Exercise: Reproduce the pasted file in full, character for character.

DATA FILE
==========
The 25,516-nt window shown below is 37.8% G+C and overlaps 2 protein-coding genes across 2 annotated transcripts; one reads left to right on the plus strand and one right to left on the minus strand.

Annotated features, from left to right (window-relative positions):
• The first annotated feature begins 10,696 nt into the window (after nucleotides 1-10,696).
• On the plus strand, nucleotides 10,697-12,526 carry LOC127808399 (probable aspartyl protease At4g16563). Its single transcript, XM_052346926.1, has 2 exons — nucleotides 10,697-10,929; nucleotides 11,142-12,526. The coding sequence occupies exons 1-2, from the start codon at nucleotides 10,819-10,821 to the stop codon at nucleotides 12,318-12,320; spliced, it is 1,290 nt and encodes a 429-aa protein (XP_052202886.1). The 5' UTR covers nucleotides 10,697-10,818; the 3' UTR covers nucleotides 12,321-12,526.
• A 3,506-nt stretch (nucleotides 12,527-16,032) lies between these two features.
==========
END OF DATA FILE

The 25,516-nt window shown below is 37.8% G+C and overlaps 2 protein-coding genes across 2 annotated transcripts; one reads left to right on the plus strand and one right to left on the minus strand.

Annotated features, from left to right (window-relative positions):
• The first annotated feature begins 10,696 nt into the window (after nucleotides 1-10,696).
• On the plus strand, nucleotides 10,697-12,526 carry LOC127808399 (probable aspartyl protease At4g16563). Its single transcript, XM_052346926.1, has 2 exons — nucleotides 10,697-10,929; nucleotides 11,142-12,526. The coding sequence occupies exons 1-2, from the start codon at nucleotides 10,819-10,821 to the stop codon at nucleotides 12,318-12,320; spliced, it is 1,290 nt and encodes a 429-aa protein (XP_052202886.1). The 5' UTR covers nucleotides 10,697-10,818; the 3' UTR covers nucleotides 12,321-12,526.
• A 3,506-nt stretch (nucleotides 12,527-16,032) lies between these two features.